According to two sources close to the league, Major League Baseball is continuing to process a handful of positive performance-enhancing drug tests, with one announcement expected to come at some point later this week. The soon-to-be-announced positive test is for the drug Turinabol, an anabolic steroid made popular by the East Germans during their years of Olympic domination in the 1970s.

The drug is a very outdated mode of doping, but until recently, testing methods lagged behind. Turinabol is typically processed quickly by the body in, and had previously been undetectable after as little as a few days. Advances in testing equipment and processes have allowed anti-doping agencies to detect trace metabolites of the steroid that stay in the body much longer.

“The window of detection has moved out to, typically, several weeks, and in some rare circumstances up to months after administration,” said Daniel Eichner, the president of the Sports Medicine Research and Testing Laboratory in Utah, which works with most major sports leagues.

So far this season, Chris Colabello of the Toronto Blue Jays and Daniel Stumpf of the Philadelphia Phillies have received 80-game bans for a positive test for Turinabol. Cody Stanley of the St. Louis Cardinals tested positive for the drug last September. Colabello was adamant that he did not knowingly ingest the substance, and Major League Baseball has not found any leads regarding why a decades-old, seemingly-easy-to-detect drug is making a comeback with big leaguers. There is a possibility that a supplement being taken by players contains traces of the drug. The idea has also been floated that players are just not aware of how advanced testing methods have become.

A supplement currently on the market and available to the general public, Alpha-4D, contains Turinabol, but no player who has tested positive for the drug has admitted to taking the supplement. Be that as it may, players are warned of the dangers of taking unapproved supplements. Another line of thought regarding the surge in Turinabol testing is that players were cycling off the drug approaching Spring Training, when all players are drug tested, without considering the longer period of detection. In the past, a player could have ceased using the steroid a week before reporting to camp and still test clean. That is no longer the case.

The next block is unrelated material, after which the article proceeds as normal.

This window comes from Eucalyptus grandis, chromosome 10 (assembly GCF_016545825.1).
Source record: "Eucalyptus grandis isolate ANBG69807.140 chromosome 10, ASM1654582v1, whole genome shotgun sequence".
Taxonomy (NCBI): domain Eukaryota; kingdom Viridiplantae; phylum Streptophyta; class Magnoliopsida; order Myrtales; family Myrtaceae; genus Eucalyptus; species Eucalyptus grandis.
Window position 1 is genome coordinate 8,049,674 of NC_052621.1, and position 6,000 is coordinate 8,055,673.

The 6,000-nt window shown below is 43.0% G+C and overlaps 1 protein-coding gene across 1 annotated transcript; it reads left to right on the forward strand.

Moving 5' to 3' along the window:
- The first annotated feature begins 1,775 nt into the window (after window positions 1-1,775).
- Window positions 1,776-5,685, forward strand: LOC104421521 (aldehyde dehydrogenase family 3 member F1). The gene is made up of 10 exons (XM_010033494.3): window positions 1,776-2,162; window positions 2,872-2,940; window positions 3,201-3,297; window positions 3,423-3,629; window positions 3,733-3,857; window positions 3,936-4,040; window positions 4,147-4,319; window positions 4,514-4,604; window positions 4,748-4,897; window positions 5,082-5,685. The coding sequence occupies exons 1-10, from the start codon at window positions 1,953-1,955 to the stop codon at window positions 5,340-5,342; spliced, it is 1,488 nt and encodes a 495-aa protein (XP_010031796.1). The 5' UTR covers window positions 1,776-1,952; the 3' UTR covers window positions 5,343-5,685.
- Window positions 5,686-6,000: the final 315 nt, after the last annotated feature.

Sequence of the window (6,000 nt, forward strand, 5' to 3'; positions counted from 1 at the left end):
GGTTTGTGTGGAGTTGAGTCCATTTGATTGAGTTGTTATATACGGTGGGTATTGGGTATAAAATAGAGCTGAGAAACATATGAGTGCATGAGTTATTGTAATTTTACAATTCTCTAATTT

With several high-profile drug busts already this season, including 2015 NL batting champion Dee Gordon, and a few more coming down the pipe, Major League Baseball continues to deal with a PED image problem. Skepticism will remain, and clean players will remain angry every time news of another positive test breaks. Professional athletes have always, and will continue to, attempt to find a way to find an edge on their competition. As testing methods improve, the advantage will continue shifting back in the direction of the anti-doping efforts. Baseball may never fully win the war on PEDs, but winning individual battles is becoming easier.

About The Author

Joshua Sadlock

Josh is a lifelong baseball and Orioles fan. He grew up in Harrisburg, PA, home to the Senators, the AA affiliate of the Montreal Expos and now Washington Nationals. Josh's highest aspiration in life is to one day retire from his civil engineering career and become a beer vendor in Camden Yards. In one career varsity baseball at-bat, he went 0-1 with one strikeout. Follow @JoshSadlock on Twitter, or email

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